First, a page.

On May 10, 1937, the directors of South Jersey and of Public Service Electric and Gas Company adopted a 'Plan of Reorganization' under which it was proposed that the former company be merged into the latter in accordance with the statutes of New Jersey. This plan provided that the stockholders of South Jersey (other than Public Service Electric and Gas Company) should exchange, dollar for dollar, their stock in South Jersey for 8 percent one hundred years first mortgage bonds of Public Service Electric and Gas Company. These bonds were to be issued under a prior mortgage of Public Service Electric and Gas Company dated August 1, 1924, and under a supplemental indenture later to be executed. It was expressly provided in the 'Agreement of Merger' executed on the same day: 'The capital stock of the Public Service Electric and Gas Company * * * will not be changed by reason of this agreement. ' Also the stock of South Jersey held by Public Service Electric and Gas Company was not to participate in the exchange but was to be delivered up and cancelled.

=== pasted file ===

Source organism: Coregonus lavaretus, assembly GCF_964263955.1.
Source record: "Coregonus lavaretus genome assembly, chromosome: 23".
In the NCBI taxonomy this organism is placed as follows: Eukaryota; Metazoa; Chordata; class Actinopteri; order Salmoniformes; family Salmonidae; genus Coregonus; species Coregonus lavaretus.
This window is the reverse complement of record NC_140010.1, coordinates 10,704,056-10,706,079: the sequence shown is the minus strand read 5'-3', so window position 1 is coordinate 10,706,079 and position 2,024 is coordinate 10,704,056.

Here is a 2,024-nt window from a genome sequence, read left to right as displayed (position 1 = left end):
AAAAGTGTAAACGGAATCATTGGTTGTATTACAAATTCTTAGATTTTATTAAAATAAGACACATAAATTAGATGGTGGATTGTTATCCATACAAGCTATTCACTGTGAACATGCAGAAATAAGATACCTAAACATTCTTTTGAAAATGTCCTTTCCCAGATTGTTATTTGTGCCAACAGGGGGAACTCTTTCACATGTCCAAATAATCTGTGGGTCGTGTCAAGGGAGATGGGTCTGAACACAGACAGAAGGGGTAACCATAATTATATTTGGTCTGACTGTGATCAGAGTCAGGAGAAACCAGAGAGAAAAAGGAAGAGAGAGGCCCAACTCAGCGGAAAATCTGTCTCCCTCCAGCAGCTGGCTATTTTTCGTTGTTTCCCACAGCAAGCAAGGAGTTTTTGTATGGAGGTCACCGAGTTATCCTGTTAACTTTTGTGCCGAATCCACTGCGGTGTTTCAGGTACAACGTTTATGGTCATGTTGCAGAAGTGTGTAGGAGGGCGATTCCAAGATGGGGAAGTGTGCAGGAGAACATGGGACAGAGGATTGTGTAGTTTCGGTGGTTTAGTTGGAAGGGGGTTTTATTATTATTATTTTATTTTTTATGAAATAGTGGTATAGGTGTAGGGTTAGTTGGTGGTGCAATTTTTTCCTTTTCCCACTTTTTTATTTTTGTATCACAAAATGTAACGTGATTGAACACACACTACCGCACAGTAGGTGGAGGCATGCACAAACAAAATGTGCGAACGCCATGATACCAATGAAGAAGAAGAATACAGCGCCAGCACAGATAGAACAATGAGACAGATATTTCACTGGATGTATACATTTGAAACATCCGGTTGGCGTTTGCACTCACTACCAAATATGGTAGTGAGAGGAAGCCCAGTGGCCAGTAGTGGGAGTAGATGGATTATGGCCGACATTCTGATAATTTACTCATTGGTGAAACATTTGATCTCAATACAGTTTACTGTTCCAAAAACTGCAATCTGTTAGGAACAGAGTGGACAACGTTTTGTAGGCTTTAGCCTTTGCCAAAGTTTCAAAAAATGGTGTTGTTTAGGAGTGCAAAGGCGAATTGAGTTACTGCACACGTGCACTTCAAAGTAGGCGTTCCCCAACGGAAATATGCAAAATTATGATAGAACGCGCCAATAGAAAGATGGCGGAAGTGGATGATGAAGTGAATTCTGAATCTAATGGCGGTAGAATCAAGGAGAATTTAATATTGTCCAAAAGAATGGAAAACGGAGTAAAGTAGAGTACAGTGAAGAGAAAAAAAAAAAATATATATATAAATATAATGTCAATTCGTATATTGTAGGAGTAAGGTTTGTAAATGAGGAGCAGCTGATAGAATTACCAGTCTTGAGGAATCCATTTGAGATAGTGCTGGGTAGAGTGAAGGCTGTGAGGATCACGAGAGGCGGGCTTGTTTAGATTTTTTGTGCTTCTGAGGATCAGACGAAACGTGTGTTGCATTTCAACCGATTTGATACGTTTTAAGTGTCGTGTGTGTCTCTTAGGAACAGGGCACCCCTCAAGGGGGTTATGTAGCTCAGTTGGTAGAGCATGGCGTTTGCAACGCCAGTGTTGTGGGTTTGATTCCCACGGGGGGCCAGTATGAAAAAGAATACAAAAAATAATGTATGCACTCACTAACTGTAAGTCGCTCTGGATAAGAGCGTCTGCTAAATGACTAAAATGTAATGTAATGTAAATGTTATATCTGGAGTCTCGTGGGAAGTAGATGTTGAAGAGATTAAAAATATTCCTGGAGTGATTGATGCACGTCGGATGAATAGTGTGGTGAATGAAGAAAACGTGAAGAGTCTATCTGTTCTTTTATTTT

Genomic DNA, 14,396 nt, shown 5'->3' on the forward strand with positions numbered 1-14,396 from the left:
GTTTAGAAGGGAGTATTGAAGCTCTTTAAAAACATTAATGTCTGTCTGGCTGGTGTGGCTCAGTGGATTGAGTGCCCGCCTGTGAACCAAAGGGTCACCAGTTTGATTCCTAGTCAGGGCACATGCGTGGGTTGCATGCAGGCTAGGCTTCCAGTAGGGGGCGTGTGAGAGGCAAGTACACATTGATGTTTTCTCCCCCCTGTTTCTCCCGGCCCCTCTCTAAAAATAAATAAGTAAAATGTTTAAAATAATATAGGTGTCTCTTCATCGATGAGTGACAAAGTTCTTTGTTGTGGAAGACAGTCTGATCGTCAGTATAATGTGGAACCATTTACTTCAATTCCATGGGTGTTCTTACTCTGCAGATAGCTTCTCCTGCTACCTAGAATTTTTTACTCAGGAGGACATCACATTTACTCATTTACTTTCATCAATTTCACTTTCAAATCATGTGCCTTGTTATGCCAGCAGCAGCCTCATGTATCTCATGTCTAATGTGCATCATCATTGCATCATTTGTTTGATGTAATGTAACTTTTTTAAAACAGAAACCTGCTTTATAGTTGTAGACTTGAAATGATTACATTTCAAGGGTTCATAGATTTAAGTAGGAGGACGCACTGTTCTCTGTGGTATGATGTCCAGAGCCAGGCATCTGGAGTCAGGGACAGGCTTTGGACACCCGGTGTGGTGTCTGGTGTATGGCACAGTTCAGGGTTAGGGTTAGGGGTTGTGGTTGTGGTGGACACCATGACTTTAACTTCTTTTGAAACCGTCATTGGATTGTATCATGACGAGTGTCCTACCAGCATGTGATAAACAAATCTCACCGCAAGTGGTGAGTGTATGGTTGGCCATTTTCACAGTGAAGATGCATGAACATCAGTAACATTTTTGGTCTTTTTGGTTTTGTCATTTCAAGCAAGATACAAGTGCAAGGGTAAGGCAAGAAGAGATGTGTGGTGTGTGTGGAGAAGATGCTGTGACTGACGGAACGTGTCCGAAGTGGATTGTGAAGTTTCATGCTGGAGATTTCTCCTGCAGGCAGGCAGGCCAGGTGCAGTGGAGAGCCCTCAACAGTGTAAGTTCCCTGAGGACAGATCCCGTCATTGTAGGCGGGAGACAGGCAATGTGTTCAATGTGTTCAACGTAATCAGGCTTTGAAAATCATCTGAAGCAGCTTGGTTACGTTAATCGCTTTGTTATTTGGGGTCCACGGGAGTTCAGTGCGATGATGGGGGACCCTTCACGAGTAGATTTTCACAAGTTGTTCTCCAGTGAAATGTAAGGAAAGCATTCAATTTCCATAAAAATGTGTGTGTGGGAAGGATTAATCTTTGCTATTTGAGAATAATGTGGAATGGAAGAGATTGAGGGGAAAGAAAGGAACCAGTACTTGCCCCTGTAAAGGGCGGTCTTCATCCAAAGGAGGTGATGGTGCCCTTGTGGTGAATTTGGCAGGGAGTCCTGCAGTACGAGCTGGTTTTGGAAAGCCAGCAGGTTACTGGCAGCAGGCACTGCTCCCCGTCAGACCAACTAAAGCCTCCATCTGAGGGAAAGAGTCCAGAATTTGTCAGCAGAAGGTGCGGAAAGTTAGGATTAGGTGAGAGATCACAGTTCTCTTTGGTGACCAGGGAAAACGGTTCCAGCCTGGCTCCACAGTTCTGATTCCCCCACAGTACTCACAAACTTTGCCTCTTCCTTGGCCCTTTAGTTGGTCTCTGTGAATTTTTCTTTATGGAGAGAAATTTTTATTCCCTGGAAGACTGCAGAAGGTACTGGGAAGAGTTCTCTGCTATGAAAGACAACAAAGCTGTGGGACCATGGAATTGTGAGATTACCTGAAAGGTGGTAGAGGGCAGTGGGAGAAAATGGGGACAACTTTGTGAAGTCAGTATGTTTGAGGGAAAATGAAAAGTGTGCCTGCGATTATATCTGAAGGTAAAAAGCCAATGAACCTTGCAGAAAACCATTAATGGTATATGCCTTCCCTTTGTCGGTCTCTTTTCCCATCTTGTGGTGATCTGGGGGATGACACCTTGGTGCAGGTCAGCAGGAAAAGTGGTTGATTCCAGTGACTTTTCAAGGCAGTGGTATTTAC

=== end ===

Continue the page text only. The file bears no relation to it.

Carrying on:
The 'Agreement of Merger' was accepted by the stockholders of South Jersey and of Public Service Electric and Gas Company, and approved by the Board of Public Utilities Commissioners of the State of New Jersey and by the Federal Power

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Commission. The 'Agreement of Merger' with the certificates of the secretaries of the constituent companies as to the confirmatory votes of the stockholders, and the certificates of approval of the Public Utility Commissioners of New Jersey and of the Federal Power Commission was filed with the Secretary of State of New Jersey on November 17, 1938.